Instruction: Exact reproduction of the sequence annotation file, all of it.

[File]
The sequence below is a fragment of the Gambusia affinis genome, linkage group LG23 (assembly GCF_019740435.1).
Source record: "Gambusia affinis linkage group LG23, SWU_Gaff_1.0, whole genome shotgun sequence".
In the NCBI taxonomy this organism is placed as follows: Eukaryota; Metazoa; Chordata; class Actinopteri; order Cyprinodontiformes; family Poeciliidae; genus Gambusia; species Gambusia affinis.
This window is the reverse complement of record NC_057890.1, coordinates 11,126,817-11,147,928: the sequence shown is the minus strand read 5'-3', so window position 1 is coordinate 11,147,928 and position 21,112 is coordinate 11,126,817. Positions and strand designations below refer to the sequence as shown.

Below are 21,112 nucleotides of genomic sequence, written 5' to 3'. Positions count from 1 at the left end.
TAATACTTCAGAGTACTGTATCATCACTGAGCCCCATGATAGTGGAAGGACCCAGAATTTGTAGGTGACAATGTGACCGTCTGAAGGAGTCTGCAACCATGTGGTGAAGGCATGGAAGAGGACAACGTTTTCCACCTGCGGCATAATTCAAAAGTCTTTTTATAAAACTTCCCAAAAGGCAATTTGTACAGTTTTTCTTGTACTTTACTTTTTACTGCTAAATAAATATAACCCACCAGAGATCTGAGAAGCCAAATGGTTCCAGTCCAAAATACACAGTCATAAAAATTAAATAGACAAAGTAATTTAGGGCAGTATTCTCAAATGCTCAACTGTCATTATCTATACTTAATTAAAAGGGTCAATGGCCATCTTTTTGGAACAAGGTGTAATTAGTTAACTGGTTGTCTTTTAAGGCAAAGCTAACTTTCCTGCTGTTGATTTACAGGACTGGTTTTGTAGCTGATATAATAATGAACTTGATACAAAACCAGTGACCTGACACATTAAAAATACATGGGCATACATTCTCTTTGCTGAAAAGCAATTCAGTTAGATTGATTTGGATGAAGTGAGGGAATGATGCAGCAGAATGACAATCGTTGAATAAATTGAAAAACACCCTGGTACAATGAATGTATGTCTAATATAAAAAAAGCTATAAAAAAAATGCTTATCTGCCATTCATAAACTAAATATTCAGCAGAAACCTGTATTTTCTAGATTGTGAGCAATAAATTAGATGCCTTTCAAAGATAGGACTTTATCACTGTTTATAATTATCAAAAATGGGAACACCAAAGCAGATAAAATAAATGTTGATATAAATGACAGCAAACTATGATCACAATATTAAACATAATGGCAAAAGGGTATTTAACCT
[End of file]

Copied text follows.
The sequence below is a fragment of the Gambusia affinis genome, linkage group LG23 (assembly GCF_019740435.1).
Source record: "Gambusia affinis linkage group LG23, SWU_Gaff_1.0, whole genome shotgun sequence".
In the NCBI taxonomy this organism is placed as follows: Eukaryota; Metazoa; Chordata; class Actinopteri; order Cyprinodontiformes; family Poeciliidae; genus Gambusia; species Gambusia affinis.
This window is the reverse complement of record NC_057890.1, coordinates 11,126,817-11,147,928: the sequence shown is the minus strand read 5'-3', so window position 1 is coordinate 11,147,928 and position 21,112 is coordinate 11,126,817. Positions and strand designations below refer to the sequence as shown.

Below are 21,112 nucleotides of genomic sequence, written 5' to 3'. Positions count from 1 at the left end.
TAATACTTCAGAGTACTGTATCATCACTGAGCCCCATGATAGTGGAAGGACCCAGAATTTGTAGGTGACAATGTGACCGTCTGAAGGAGTCTGCAACCATGTGGTGAAGGCATGGAAGAGGACAACGTTTTCCACCTGCGGCATAATTCAAAAGTCTTTTTATAAAACTTCCCAAAAGGCAATTTGTACAGTTTTTCTTGTACTTTACTTTTTACTGCTAAATAAATATAACCCACCAGAGATCTGAGAAGCCAAATGGTTCCAGTCCAAAATACACAGTCATAAAAATTAAATAGACAAAGTAATTTAGGGCAGTATTCTCAAATGCTCAACTGTCATTATCTATACTTAATTAAAAGGGTCAATGGCCATCTTTTTGGAACAAGGTGTAATTAGTTAACTGGTTGTCTTTTAAGGCAAAGCTAACTTTCCTGCTGTTGATTTACAGGACTGGTTTTGTAGCTGATATAATAATGAACTTGATACAAAACCAGTGACCTGACACATTAAAAATACATGGGCATACATTCTCTTTGCTGAAAAGCAATTCAGTTAGATTGATTTGGATGAAGTGAGGGAATGATGCAGCAGAATGACAATCGTTGAATAAATTGAAAAACACCCTGGTACAATGAATGTATGTCTAATATAAAAAAAGCTATAAAAAAAATGCTTATCTGCCATTCATAAACTAAATATTCAGCAGAAACCTGTATTTTCTAGATTGTGAGCAATAAATTAGATGCCTTTCAAAGATAGGACTTTATCACTGTTTATAATTATCAAAAATGGGAACACCAAAGCAGATAAAATAAATGTTGATATAAATGACAGCAAACTATGATCACAATATTAAACATAATGGCAAAAGGGTATTTAACCT